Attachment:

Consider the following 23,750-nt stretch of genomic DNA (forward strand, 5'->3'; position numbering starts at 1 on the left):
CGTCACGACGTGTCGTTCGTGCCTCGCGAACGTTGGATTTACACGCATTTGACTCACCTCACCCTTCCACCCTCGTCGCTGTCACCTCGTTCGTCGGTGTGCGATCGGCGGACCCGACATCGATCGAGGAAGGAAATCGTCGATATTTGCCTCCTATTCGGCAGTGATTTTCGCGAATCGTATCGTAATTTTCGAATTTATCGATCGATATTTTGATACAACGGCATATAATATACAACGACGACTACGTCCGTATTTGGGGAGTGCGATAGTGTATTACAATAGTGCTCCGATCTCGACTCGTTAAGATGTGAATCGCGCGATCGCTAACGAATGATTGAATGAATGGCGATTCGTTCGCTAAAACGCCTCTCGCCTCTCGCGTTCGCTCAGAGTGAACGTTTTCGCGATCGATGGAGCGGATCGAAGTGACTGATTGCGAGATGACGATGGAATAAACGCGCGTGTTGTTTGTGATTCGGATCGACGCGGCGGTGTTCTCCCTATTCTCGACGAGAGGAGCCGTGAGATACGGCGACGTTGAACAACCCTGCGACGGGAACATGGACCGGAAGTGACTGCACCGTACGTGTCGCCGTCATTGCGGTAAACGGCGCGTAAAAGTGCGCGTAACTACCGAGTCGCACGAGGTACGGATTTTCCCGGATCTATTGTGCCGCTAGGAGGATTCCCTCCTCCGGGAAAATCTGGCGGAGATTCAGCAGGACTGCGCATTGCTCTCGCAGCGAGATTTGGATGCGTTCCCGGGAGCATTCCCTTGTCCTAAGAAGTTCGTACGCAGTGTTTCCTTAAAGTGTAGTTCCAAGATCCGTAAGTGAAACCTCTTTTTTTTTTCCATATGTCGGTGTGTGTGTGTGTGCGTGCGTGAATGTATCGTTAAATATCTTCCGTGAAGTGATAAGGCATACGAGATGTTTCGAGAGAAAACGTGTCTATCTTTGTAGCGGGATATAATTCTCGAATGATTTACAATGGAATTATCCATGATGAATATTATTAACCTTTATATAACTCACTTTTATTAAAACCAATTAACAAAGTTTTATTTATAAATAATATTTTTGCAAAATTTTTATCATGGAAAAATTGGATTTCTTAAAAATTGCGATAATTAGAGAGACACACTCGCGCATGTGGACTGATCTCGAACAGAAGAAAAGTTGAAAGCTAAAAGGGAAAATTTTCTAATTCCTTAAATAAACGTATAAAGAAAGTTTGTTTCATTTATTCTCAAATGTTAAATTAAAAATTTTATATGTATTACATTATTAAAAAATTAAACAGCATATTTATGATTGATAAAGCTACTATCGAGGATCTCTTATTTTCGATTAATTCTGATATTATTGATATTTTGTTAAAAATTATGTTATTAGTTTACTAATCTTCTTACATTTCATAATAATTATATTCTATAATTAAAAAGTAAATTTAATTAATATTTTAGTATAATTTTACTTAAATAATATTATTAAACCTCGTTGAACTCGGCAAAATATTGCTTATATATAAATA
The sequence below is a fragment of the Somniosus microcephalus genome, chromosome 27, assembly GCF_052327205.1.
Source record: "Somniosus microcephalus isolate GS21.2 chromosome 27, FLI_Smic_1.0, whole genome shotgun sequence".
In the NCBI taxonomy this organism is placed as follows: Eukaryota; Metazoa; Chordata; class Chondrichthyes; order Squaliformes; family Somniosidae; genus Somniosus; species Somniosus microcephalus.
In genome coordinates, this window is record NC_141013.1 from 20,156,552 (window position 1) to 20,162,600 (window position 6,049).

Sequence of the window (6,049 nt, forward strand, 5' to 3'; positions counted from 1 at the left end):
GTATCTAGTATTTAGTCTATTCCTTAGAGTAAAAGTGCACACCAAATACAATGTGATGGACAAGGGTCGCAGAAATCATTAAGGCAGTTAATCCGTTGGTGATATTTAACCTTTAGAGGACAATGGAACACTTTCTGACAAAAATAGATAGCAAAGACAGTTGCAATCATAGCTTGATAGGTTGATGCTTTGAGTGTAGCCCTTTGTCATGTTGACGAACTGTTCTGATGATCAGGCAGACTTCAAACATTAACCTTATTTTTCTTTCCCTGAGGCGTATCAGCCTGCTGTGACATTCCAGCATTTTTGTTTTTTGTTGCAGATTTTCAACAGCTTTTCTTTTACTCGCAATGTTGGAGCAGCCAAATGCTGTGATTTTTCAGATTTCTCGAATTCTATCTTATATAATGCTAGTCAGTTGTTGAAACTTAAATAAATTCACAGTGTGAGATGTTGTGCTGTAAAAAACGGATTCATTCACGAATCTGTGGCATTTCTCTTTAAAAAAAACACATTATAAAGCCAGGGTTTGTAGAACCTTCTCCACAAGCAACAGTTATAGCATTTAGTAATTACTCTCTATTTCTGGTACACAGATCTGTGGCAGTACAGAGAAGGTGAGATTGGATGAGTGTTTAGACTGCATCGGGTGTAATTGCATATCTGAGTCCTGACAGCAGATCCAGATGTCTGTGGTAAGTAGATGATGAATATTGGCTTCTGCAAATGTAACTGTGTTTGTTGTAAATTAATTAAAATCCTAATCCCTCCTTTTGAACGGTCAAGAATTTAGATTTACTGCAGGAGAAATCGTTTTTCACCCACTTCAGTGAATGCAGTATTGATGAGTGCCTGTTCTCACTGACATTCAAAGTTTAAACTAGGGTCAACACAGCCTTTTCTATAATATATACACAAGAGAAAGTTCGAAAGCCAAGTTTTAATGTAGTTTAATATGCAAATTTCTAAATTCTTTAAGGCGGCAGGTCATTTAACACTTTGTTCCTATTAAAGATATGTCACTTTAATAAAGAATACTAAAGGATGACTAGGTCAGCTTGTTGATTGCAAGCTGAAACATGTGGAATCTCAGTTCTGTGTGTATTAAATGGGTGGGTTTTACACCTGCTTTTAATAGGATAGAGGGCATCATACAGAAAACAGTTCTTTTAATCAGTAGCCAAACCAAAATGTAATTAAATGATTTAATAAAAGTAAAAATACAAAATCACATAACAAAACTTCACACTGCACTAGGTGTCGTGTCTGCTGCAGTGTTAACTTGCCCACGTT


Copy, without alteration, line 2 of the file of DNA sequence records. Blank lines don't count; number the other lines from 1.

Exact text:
CGTCACGACGTGTCGTTCGTGCCTCGCGAACGTTGGATTTACACGCATTTGACTCACCTCACCCTTCCACCCTCGTCGCTGTCACCTCGTTCGTCGGTGTGCGATCGGCGGACCCGACATCGATCGAGGAAGGAAATCGTCGATATTTGCCTCCTATTCGGCAGTGATTTTCGCGAATCGTATCGTAATTTTCGAATTTATCGATCGATATTTTGATACAACGGCATATAATATACAACGACGACTACGTCCGTATTTGGGGAGTGCGATAGTGTATTACAATAGTGCTCCGATCTCGACTCGTTAAGATGTGAATCGCGCGATCGCTAACGAATGATTGAATGAATGGCGATTCGTTCGCTAAAACGCCTCTCGCCTCTCGCGTTCGCTCAGAGTGAACGTTTTCGCGATCGATGGAGCGGATCGAAGTGACTGATTGCGAGATGACGATGGAATAAACGCGCGTGTTGTTTGTGATTCGGATCGACGCGGCGGTGTTCTCCCTATTCTCGACGAGAGGAGCCGTGAGATACGGCGACGTTGAACAACCCTGCGACGGGAACATGGACCGGAAGTGACTGCACCGTACGTGTCGCCGTCATTGCGGTAAACGGCGCGTAAAAGTGCGCGTAACTACCGAGTCGCACGAGGTACGGATTTTCCCGGATCTATTGTGCCGCTAGGAGGATTCCCTCCTCCGGGAAAATCTGGCGGAGATTCAGCAGGACTGCGCATTGCTCTCGCAGCGAGATTTGGATGCGTTCCCGGGAGCATTCCCTTGTCCTAAGAAGTTCGTACGCAGTGTTTCCTTAAAGTGTAGTTCCAAGATCCGTAAGTGAAACCTCTTTTTTTTTTCCATATGTCGGTGTGTGTGTGTGTGCGTGCGTGAATGTATCGTTAAATATCTTCCGTGAAGTGATAAGGCATACGAGATGTTTCGAGAGAAAACGTGTCTATCTTTGTAGCGGGATATAATTCTCGAATGATTTACAATGGAATTATCCATGATGAATATTATTAACCTTTATATAACTCACTTTTATTAAAACCAATTAACAAAGTTTTATTTATAAATAATATTTTTGCAAAATTTTTATCATGGAAAAATTGGATTTCTTAAAAATTGCGATAATTAGAGAGACACACTCGCGCATGTGGACTGATCTCGAACAGAAGAAAAGTTGAAAGCTAAAAGGGAAAATTTTCTAATTCCTTAAATAAACGTATAAAGAAAGTTTGTTTCATTTATTCTCAAATGTTAAATTAAAAATTTTATATGTATTACATTATTAAAAAATTAAACAGCATATTTATGATTGATAAAGCTACTATCGAGGATCTCTTATTTTCGATTAATTCTGATATTATTGATATTTTGTTAAAAATTATGTTATTAGTTTACTAATCTTCTTACATTTCATAATAATTATATTCTATAATTAAAAAGTAAATTTAATTAATATTTTAGTATAATTTTACTTAAATAATATTATTAAACCTCGTTGAACTCGGCAAAATATTGCTTATATATAAATA